American National Red Cross/Biomedical Services, Washington, D.C., April 4, 2007 Adverse Determination Letter
Note: Although this is an accurate representation of the original Letter issued to the firm, it is not an exact copy. Slight modifications to the original Letter have been made to accommodate its conversion to the HTML format. A scanned copy of the original letter is available in PDF format at the bottom of the page.
DEPARTMENT OF HEALTH AND HUMAN SERVICES
Food and Drug Administration
Baltimore District Office
6000 Metro Drive, Suite 101
Baltimore, MD 21215
Telephone: (410) 779-5454
FAX: (410) 779-5707
April 4, 2007
ADVERSE DETERMINATION LETTER
BY FACSIMILE &
RETURN RECEIPT REQUESTED
Mr. John F. McGuire
President and CEO &
Executive Vice President
American National Red Cross
2025 E Street, N.W.
Washington, D.C. 20006
RE: United States v. American National Red Cross, Civil Action No. 93-0949 (JGP)
Dear Mr. McGuire:
Paragraph IV.B.17.a. of the amended Consent Decree of Permanent Injunction (Decree) dated April 15, 2003, requires that the American National Red Cross (ARC) must ensure that its regional blood service facilities (regions) notify the Food and Drug Administration (FDA) “in writing within 5 business days after a region has failed to locate any blood or blood component within 72 hours of the time that the region initially learned that such blood or blood component was not in its assigned location.” Ensuring traceability of blood and blood components is critical to protect public health. For example, any unit of blood or blood component, even one initially deemed suitable for distribution, could become subject to retrieval or lookback based on subsequent information regarding donor suitability or infectious disease test results for subsequent donations from the same donor.
For the period September 1, 2005, through December 31, 2006, ARC reported to FDA that it failed to locate 200 blood or blood component items within 72 hours of initially learning that they were not in their assigned locations. Paragraph IV.B.17.a. of the Decree states that “FDA may assess a penalty of up to $1,000 for each unit of blood and each blood component that ARC fails to locate within 72 hours after a region initially learned that such blood or blood component was not in its assigned location.” In this instance, FDA is assessing a penalty of $650 for each of 53 units of blood or blood components that ARC failed to locate within 72 hours after a region learned that the blood or blood component was not in its assigned location. See Attachment 1 (List of Lost Products -- Penalty Assessed).
Attachment 2 is a list of 147 instances reported by ARC, but excluded from penalty assessment by FDA at this time. According to ARC’s reports, thirty six of these instances involved either: the amount of blood collected was insufficient; no blood was collected from the donor; or the container was broken or leaking, none of which could be further processed. Because such problems prevent any blood collected from being processed and distributed, they would be expected to present a low risk to public health. For that reason, we are not assessing a fine for these instances this time. Nevertheless, these occurrences reflect problems in the blood inventory management system that should be prevented. FDA reminds ARC that it must maintain a record of the disposition of such instances in accordance with FDA regulations and that it should strengthen its efforts to reduce their occurrence.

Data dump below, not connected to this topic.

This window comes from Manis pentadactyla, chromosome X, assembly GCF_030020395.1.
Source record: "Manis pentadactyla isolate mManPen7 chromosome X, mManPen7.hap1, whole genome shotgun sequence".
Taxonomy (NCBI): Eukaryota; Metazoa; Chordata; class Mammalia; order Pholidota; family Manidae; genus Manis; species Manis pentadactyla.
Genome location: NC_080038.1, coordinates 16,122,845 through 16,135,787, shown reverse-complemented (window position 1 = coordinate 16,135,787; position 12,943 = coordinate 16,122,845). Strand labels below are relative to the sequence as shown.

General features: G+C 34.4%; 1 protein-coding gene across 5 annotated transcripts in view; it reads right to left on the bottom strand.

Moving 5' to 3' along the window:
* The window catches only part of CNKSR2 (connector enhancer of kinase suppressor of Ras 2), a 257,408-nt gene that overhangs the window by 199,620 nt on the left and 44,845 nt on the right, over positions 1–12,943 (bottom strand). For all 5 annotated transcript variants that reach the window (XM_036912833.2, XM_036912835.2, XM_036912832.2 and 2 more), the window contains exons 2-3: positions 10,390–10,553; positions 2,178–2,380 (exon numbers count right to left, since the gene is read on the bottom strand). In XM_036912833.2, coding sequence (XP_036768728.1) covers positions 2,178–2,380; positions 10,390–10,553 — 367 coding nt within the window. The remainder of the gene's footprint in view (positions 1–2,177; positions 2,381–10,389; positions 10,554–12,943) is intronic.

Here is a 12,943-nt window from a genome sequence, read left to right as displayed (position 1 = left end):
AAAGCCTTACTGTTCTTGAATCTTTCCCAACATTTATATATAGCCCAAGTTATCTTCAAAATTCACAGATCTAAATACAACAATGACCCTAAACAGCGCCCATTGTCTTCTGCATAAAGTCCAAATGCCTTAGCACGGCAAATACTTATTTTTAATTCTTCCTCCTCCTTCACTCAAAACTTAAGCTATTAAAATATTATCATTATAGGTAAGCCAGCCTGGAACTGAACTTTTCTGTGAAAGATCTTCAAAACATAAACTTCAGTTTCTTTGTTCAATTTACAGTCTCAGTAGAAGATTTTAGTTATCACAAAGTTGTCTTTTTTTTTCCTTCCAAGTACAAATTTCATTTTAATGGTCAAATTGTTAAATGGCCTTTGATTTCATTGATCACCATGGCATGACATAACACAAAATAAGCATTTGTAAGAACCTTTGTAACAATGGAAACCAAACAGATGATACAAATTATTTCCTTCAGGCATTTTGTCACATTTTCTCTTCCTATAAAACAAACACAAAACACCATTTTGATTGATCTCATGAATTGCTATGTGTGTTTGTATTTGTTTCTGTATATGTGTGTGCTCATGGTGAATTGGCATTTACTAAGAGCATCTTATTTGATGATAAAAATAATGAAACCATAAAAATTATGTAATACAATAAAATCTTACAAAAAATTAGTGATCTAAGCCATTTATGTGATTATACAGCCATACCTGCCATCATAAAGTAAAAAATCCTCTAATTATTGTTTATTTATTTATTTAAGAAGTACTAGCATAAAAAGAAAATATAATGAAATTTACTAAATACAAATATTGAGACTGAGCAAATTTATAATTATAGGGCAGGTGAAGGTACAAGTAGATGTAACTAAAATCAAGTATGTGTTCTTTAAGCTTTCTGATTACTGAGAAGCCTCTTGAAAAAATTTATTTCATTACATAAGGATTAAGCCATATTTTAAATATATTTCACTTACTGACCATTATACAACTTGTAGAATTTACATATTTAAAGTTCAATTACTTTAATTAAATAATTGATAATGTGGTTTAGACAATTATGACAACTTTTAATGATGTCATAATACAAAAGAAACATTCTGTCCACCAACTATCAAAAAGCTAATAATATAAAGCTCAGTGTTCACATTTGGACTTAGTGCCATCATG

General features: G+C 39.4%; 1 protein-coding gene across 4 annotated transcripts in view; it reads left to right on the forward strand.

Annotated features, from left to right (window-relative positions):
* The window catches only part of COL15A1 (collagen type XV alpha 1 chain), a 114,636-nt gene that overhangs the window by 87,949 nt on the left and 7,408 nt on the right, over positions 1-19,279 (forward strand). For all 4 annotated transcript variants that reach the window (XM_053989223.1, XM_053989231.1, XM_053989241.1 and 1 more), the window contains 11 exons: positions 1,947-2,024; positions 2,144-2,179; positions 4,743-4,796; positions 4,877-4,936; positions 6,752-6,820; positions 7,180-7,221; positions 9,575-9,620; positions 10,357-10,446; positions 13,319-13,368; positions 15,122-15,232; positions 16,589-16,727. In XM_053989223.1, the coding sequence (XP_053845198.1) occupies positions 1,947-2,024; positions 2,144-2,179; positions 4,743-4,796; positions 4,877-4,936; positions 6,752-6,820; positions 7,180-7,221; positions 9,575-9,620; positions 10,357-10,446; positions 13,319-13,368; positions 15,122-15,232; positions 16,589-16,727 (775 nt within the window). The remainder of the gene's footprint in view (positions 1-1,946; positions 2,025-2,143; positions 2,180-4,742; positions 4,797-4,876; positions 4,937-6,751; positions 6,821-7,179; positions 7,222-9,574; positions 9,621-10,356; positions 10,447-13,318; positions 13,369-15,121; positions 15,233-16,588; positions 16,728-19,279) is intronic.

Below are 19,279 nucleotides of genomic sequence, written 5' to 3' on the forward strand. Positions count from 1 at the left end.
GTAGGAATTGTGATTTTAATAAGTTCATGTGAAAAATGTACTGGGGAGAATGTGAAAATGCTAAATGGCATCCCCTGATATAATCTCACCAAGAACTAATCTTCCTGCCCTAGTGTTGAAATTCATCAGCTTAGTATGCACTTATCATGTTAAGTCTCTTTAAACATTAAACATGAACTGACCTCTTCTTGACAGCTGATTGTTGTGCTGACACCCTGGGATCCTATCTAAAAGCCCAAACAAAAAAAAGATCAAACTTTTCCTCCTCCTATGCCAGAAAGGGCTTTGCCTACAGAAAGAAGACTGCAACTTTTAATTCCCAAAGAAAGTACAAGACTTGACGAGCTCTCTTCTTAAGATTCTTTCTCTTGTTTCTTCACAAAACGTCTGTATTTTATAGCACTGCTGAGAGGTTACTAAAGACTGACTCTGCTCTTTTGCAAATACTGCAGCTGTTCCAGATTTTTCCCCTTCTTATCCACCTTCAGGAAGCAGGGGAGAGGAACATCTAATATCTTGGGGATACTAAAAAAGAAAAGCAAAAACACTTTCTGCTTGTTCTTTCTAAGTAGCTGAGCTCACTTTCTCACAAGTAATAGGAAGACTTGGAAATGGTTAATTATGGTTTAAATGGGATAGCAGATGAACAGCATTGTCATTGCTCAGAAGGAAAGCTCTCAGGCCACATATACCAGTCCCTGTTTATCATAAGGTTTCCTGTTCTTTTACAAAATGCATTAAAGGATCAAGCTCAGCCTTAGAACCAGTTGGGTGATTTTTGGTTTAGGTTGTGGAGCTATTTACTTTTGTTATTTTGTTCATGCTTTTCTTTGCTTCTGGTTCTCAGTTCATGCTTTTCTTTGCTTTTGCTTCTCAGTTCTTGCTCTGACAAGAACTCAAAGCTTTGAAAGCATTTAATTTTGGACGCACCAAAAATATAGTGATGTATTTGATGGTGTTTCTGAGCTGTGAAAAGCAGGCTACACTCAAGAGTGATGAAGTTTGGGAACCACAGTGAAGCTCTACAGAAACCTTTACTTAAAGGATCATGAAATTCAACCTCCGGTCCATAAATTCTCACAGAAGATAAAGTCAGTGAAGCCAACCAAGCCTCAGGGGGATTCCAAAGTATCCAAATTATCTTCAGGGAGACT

Additionally, FDA is exercising its regulatory discretion in not assessing a penalty for each of the 111 lost blood products listed in the June 21, 2006 report for the Lewis and Clark Region. ARC reported that all of these products were part of one incident involving biohazardous waste disposal on that day. Although ARC failed to follow certain of its own standard operating procedures in documenting and verifying boxes of material picked up, the disposal control records show that ARC properly designated the units for disposal. We therefore believe this incident involved a low risk to public health and will not assess a fine on this occasion, without restricting our ability to assess a fine in the future for similar failures to follow standard operating procedures.
Paragraph IV.B.17.a. further states that “[w]ithin 5 business days thereafter, ARC shall notify FDA in writing of each such lost unit of blood or blood component and if such timely notification is not made, FDA may assess a penalty of up to $10,000 for each such notification failure.” FDA identified five reports (covering seven products) that were not submitted to FDA within five business days of the day that ARC initially learned that the blood or blood components were not in their assigned locations. In the exercise of its enforcement discretion and without committing to whether or not similar future events will result in fines, FDA is not assessing a penalty for two of these late reports, which were four and seven days late. However, FDA is assessing a penalty of $500 for one report that was 24 days late and $10,000 for each of two reports that were 676 days and 206 days late. See Attachment 3.
The total fine that FDA is imposing is $54,950. As provided in Paragraph IX of the Decree, if ARC agrees with this adverse determination, it must within 20 days of receipt of this letter, notify FDA of its agreement and its intent to pay the fine. If ARC disagrees with FDA’s adverse determination, it must respond in writing within 20 days of receipt of this letter, explaining its reasons for disagreeing with FDA’s determination.
Your response must be submitted to me at the Food and Drug Administration, Baltimore District Office, 6000 Metro Drive, Suite 101, Baltimore, Maryland 21215, with a copy to Jesse Goodman, M.D., MPH, Director, Center for Biologics Evaluation and Research, 1401 Rockville Pike, Suite 200 N, Rockville, Maryland 20852.
Director, Baltimore District